``However, I understand you can . . . create a new high-risk pool at the federal level, where eligible Floridians can participate. We stand ready to assist you,'' he added.

Regardless of who runs the pools, the Obama administration has promised a $5 billion one-time subsidy to help make the insurance affordable. Each state's share would be based on population and need, not on who would run the pools, an HHS spokeswoman said Friday.

Florida's share of the $5 billion is $351 million.

Analysis: Congressional earmarks to colleges $2 billion

Colleges, universities and other academic organizations received just shy of $2 billion in grants directed to them by individual members of Congress in the 2010 fiscal year, an Inside Higher Ed analysis shows.

A review of appropriations bills, Congressionally mandated disclosure forms and lawmakers' news releases revealed grants to 875 institutions, totaling $1,982,532,150. (That total may be incomplete; while required disclosure of earmarks has been strengthened under federal law, and many lawmakers like to boast about the money they bring home to their local colleges and other constituents, it is still difficult to follow the flow of money with perfect precision.) That's roughly one-eighth of the overall amount of $16.5 billion earmarked by Congress in 2010, according to an estimate by Citizens Against Government Waste.

Zillow: Homebuyers fail to adequately research loans

Americans spend more time researching which car to buy than they do researching options for a home loan, according to a survey released Thursday by Zillow.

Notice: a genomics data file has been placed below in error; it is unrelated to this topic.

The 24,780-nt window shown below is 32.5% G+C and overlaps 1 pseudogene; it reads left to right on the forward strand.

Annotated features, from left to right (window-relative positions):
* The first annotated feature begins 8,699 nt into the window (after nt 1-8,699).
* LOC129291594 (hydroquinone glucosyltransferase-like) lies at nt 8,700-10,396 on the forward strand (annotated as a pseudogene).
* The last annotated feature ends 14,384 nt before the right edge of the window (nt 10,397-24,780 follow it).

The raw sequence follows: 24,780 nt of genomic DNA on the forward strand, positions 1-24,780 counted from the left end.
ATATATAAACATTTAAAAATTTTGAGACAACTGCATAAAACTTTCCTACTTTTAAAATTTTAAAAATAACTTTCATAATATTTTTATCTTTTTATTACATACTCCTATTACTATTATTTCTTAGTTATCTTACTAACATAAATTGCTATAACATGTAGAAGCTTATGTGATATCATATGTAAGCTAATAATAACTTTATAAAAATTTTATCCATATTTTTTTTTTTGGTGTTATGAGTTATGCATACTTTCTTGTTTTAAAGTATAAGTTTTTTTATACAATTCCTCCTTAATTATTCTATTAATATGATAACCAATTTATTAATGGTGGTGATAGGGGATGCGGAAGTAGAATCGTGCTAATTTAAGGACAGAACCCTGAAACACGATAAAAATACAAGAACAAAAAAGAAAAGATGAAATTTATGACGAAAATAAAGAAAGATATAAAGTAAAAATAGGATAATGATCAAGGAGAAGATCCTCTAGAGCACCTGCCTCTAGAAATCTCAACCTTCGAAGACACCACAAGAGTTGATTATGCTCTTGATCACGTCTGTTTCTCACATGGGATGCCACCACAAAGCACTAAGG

The Seattle-based online mortgage marketplace found that borrowers who obtained a home loan in the past five years spent just five hours reviewing their options and got just three quotes. Thirty-one percent spent two hours or less, despite the fact that a home is one of the largest investments people make in a lifetime, Zillow pointed out.

Suspended Drivers Continue to Drive

Authorities say the number of people who drive with a suspended license, or with no license at all, is growing. One judge says offenders do not take the law seriously.

Four days a week at Duval County Traffic Court on Beach Boulevard, offenders step before a judge to enter a plea for driving with a suspended or revoked license.

They are people from all walks of life who authorities pulled over for one reason or another only to find the drivers had no valid license.

For three days, First Coast News observed traffic court proceedings and witnessed 49 people go before two different judges:

An unemployed woman who did not have car insurance and could not pay for a citation; an undocumented worker caught speeding who never could obtain a license to begin with; a man with a number of past of traffic violations which led to his driver's license being taken away.

Each sentencing carried a message from the judge:

"No driving means no driving!" said Circuit Court Judge James Ruth. "If you have a bad record, you could face jail time."

The penalties for driving with a suspended or revoked license range from a $200 to $300 fine to jail time and felony conviction.

Many of the offenders were accompanied by drivers and others stopped to call for a ride. Others never left court: the judges sentenced several to serve jail time.

Despite the potential consequences, of the 49 drivers First Coast News saw go before the judges, three walked out of the courtroom and into their cars and drove away.

In 2008, Florida law enforcement agencies cited 226,560 people for driving with a suspended or revoked license. More than 25,000 of those people were cited on the First Coast.

Navy to Allow Women to Serve on Submarines

The first U.S. women allowed to serve aboard submarines will be reporting for duty by 2012, the Navy said Thursday as the military ordered an end to one of its few remaining gender barriers.

The cramped quarters and scant privacy aboard submarines, combined with long tours of up to 90 days at sea, kept them off-limits to female sailors for 16 years after the Navy began allowing women to serve on all its surface ships in 1994.

Crist Makes it Official: No Party Affiliation

Gov. Charlie Crist made it official this afternoon: He is leaving the Republican Party and running for the U.S. Senate as an independent.